Fr. Thomas O’Reilly
Father Thomas O’Reilly, a native of County Cavan, Ireland, was appointed as Pastor at The Immaculate Conception Catholic Church in Atlanta in 1861. During the Civil War, Atlanta was a strategic transportation and supply depot for the Confederacy. In 1864, the Union Army, led by General Sherman, had Atlanta under siege for several months with intense artillery bombardment of the city. Eventually the city was occupied by the Union Army.
During the siege of Atlanta, Father O’Reilly ministered to soldiers of the Union and Confederate armies. He became a hero to both sides while hearing confessions, answering letters, saying mass and performing last rites.
In the autumn of 1864, General Sherman ordered the entire city to be burned, including all churches and residences. Father O’Reilly was outraged by this order and obtained a meeting with a member of Sherman’s staff. He argued that the order to burn homes and churches was beyond the normal confines of warfare. Father O’Reilly pleaded for a compromise that would spare Atlanta’s five churches. This request was rejected by Sherman.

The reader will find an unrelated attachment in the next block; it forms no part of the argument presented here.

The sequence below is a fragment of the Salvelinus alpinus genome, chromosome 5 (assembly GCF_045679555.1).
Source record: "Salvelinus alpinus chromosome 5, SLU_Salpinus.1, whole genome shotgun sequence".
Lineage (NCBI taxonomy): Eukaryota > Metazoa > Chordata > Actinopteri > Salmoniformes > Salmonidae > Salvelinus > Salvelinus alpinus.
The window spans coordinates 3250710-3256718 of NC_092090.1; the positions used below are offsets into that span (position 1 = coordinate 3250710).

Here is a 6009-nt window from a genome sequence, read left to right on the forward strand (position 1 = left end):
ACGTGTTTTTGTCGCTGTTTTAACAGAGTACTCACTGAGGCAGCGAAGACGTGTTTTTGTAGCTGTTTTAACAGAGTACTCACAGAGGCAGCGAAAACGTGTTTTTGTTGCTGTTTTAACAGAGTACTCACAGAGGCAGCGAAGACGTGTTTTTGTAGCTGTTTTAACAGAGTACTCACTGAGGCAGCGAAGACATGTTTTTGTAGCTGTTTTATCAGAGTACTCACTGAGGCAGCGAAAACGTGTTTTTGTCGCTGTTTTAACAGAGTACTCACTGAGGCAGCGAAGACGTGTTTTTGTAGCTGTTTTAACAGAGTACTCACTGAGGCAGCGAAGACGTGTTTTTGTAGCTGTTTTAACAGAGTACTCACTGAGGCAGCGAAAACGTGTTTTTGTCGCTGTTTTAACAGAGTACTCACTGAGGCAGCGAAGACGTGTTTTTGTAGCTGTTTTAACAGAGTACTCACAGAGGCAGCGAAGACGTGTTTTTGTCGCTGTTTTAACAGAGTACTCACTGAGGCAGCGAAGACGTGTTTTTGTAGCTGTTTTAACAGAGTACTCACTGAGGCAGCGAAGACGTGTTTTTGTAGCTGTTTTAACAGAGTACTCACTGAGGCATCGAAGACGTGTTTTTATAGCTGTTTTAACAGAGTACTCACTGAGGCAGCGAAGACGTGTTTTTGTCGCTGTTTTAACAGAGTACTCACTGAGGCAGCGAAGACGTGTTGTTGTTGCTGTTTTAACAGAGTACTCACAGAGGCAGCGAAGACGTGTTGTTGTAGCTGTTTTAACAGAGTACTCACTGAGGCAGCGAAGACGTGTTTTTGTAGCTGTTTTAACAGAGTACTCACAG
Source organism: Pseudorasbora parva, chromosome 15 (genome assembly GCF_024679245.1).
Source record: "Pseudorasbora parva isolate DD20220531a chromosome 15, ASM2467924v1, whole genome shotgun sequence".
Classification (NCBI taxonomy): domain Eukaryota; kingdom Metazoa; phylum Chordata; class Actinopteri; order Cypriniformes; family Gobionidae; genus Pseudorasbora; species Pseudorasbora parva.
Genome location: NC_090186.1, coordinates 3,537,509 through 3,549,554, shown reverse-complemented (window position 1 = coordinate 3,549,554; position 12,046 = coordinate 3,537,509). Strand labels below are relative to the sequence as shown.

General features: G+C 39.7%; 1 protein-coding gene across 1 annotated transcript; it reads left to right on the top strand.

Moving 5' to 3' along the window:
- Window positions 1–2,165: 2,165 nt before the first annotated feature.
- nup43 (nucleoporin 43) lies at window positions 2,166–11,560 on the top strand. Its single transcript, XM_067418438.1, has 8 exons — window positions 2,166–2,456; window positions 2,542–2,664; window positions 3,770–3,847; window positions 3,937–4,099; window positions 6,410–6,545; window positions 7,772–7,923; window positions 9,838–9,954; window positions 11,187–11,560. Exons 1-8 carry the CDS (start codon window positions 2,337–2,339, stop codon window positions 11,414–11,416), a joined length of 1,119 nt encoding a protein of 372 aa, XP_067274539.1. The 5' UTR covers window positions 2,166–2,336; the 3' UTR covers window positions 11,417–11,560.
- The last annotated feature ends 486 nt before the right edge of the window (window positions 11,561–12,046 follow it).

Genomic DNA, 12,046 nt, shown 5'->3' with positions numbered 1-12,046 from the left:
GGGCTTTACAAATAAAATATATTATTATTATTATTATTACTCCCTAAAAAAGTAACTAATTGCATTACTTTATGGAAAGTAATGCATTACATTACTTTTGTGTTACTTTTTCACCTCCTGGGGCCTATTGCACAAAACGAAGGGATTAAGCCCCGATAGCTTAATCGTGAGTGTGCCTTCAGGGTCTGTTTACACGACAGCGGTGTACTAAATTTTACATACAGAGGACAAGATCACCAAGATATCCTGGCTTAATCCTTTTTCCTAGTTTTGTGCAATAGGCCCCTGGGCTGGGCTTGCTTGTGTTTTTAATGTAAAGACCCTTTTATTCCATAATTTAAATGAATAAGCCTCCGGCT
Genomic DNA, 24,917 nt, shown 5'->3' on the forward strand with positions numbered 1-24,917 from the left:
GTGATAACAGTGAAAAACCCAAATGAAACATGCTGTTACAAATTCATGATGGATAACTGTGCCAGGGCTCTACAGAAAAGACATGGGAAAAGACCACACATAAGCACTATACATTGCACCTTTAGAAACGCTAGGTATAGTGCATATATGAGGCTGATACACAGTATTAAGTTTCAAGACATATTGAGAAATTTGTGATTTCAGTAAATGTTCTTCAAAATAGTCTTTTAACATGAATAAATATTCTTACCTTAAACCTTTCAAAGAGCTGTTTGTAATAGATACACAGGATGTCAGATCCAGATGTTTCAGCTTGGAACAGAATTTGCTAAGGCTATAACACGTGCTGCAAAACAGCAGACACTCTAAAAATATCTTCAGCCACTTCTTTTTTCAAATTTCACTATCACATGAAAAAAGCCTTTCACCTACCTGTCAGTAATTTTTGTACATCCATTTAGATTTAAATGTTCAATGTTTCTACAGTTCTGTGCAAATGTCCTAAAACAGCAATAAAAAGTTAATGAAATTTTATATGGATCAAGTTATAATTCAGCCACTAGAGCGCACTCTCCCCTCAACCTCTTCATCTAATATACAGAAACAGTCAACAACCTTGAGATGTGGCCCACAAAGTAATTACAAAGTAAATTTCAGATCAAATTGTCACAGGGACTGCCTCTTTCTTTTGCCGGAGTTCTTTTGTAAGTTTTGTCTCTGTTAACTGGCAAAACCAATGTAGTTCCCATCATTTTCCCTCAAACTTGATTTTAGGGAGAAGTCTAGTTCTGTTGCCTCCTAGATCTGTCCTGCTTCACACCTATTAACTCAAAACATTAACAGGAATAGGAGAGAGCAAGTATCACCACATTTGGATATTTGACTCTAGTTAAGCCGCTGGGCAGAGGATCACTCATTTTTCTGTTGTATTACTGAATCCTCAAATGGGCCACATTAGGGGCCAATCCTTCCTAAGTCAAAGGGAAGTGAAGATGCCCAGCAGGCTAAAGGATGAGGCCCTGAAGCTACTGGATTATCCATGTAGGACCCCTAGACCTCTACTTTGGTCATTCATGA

Father O’Reilly sent word to Sherman that the burning of churches was a sin against God, not an act of war. Father O’Reilly also warned Sherman that “If you burn the Catholic church, all Catholics in the Union army will mutiny” and if not, the Catholics among them would be excommunicated. Father O’Reilly reminded Sherman that his force had a high proportion of Irish Catholics and he was deep in enemy territory.
In addition to the Catholic church, Father O’Reilly also asked that the other churches be spared, as well as City Hall and the Court House. General Sherman considered having Father O’Reilly executed, but feared the threatened mutiny among his Irish Catholic troops. Sherman changed his orders, thus sparing the five churches, City Hall and the Court House. The five churches were Immaculate Conception, Central Presbyterian, St. Phillip’s Episcopal, Second Baptist (now Second Ponce de Leon Baptist) and Trinity Methodist.
As a result of Father O’Reilly’s heroic action, and the bravery of the “Hibernian Rifles”, an Irish unit, the City of Atlanta deeded the Hibernian Benevolent Society a burial plot in Oakland Cemetery in 1873. The five churches and the City also erected a monument to Father O’Reilly which is on the grounds of City Hall. The courage and tenacity of Father O’Reilly is a lasting example of the ecumenical spirit in Atlanta.